What's still ahead for the NYS legislature

There are three weeks to go in New York State's legislative session. Advocates are pushing hard for two of Gov. Andrew Cuomo's agenda items: translating the federal abortion rights in the Roe v. Wade decision into state law, and enacting public financing of statewide political campaigns.

The governor, meanwhile, is focusing on his proposal to bring tax free zones to upstate public college campuses.  Go to full article
Photo: Ove Overmeyer, <a href="http://www.flickr.com/photos/25947183@N04/5728324248/">Creative Commons</a>, some rights reserved
Photo: Ove Overmeyer, Creative Commons, some rights reserved

Will Cuomo drop abortion rights bill, campaign finance reform?

Governor Cuomo says he'll know in a couple of weeks whether two key items on his end of session agenda will become law- an abortion rights bill and public financing of political campaigns.

The governor says Republicans who co-lead the state Senate continue to oppose a measure to clarify a women's right to choose abortion. The GOP has also steadfastly been against public financing of campaigns.  Go to full article
Sen. Andrew Lanza, a sponsor of the Trafficking Victims Protection Act in the New York State Senate. Photo: <a href="http://www.nysenate.gov/senator/andrew-j-lanza">Sen. Lanza website</a><br />
Sen. Andrew Lanza, a sponsor of the Trafficking Victims Protection Act in the New York State Senate. Photo: Sen. Lanza website

Fighting sex trafficking in New York state

Forcing young women and men into a life of prostitution is a very lucrative business.

It may sound like the stuff of Hollywood, but the sex trafficking trade is alive and well in Central New York, but a movement to end it in New York State is gathering momentum, with a bill in the legislature to protect those who are trafficked, and bring traffickers to justice.  Go to full article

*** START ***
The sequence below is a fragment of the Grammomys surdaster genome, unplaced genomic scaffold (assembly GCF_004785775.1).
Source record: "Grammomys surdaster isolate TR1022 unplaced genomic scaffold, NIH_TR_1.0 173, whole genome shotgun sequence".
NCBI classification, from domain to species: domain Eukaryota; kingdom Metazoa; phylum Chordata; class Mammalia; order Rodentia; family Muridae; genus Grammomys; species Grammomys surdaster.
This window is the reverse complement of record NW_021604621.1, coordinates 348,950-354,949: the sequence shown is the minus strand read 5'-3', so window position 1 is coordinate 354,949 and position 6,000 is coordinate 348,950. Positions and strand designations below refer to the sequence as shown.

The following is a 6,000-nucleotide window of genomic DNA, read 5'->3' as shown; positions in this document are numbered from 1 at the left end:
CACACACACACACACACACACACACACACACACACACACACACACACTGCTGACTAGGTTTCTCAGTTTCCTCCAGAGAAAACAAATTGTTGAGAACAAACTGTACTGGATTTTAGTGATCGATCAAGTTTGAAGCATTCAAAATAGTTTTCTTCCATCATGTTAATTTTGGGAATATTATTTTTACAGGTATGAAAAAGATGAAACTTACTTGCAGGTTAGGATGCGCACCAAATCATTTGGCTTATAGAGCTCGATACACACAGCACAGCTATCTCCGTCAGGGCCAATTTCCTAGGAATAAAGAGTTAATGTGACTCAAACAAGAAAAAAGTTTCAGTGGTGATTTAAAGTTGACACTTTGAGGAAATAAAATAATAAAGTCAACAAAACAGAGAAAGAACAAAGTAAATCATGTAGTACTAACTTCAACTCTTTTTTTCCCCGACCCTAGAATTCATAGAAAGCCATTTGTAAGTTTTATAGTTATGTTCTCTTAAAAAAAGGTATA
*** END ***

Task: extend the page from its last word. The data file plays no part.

Senate Republican leader Dean Skelos. Photo: Karen DeWitt
Senate Republican leader Dean Skelos. Photo: Karen DeWitt

Women's health law shows a rift in NY Senate coalition

A rift is appearing in the New York State Senate's new bipartisan leadership coalition. Senate Republican Leader Dean Skelos says he's strongly opposed to Gov. Cuomo's reproductive health act, saying it would lead to too many late term abortions.

Pro-choice lawmakers and advocates say they disagree with the Senator's interpretation. And the leading Democrat in the leadersship council has been a strong supporter of the act.  Go to full article
US Army photo of women training for combat. Photo: <a href="https://search.usa.gov/search/images?utf8=%E2%9C%93&sc=0&query=women+combat&m=&embedded=&affiliate=www.army.mil&filter=moderate&commit=Search">www.army.mil</a>
US Army photo of women training for combat. Photo: www.army.mil

Soldiers welcome news on women in combat, with some reservations

Defense Secretary Leon Panetta announced Wednesday that a ban on women serving in combat roles in the military will be lifted over the coming years.

Senator Kirsten Gillibrand called it a proud day for our country. She issued a statement, noting that she fought for a Defense Department feasibility report on lifting the ban.

She writes, "This decision finally opens the door for more qualified women to excel in our military and advance their careers, and obtain all of the benefits they have earned."

And, officially recognizing women in combat "will strengthen our country both morally and militarily."

Around heavily-deployed Fort Drum, soldiers generally welcomed the news - with some caveats.  Go to full article

1-10 of 12  next 2 »  last »